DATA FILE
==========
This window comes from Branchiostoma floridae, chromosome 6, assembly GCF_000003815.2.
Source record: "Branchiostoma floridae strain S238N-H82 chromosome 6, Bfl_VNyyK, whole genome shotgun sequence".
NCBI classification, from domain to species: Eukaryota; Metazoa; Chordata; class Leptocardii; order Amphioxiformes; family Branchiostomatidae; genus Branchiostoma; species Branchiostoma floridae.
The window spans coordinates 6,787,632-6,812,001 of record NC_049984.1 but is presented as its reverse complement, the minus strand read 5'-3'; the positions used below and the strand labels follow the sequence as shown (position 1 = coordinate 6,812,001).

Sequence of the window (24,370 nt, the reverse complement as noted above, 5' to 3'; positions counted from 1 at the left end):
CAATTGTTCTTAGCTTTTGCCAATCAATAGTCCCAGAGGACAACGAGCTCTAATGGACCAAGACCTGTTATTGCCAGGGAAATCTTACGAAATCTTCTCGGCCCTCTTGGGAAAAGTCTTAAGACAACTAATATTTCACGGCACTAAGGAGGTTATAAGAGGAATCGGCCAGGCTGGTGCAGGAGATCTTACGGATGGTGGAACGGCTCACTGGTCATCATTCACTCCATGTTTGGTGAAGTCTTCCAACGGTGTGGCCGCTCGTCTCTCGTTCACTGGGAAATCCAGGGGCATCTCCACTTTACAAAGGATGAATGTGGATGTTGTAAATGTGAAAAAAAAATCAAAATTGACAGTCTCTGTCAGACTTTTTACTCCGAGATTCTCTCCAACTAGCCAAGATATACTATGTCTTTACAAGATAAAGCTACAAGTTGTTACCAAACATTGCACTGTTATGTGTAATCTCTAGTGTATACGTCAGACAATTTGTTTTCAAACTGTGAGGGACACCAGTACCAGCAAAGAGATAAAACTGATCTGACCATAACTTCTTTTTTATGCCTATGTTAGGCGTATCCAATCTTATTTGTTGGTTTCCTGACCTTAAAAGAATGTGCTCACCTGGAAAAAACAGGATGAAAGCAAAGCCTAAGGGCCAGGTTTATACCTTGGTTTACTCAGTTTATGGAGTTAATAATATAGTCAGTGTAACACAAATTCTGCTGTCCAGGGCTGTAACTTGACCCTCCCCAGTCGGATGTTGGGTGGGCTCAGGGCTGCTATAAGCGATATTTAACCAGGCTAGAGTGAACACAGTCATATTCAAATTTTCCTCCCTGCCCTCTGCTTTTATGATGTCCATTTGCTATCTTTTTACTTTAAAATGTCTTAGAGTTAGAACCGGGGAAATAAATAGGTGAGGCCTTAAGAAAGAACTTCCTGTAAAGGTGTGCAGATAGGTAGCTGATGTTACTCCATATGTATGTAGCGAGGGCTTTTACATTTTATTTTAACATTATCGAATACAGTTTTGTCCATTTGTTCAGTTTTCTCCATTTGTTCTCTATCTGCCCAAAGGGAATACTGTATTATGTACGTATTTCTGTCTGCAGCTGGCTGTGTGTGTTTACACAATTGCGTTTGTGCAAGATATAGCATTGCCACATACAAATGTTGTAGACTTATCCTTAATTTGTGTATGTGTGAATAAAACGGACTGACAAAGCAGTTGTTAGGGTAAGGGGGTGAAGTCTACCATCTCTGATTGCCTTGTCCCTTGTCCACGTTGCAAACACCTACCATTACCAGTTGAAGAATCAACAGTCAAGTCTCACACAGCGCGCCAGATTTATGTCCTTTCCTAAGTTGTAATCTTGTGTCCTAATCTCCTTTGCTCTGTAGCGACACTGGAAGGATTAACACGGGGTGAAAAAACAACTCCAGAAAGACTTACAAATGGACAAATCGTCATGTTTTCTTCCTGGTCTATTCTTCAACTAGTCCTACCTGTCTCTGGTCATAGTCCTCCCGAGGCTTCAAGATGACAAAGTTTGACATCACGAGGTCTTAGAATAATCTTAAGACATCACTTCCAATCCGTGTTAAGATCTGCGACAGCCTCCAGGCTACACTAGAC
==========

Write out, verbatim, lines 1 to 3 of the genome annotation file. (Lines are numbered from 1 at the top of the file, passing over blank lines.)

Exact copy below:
This window comes from Branchiostoma floridae, chromosome 6, assembly GCF_000003815.2.
Source record: "Branchiostoma floridae strain S238N-H82 chromosome 6, Bfl_VNyyK, whole genome shotgun sequence".
NCBI classification, from domain to species: Eukaryota; Metazoa; Chordata; class Leptocardii; order Amphioxiformes; family Branchiostomatidae; genus Branchiostoma; species Branchiostoma floridae.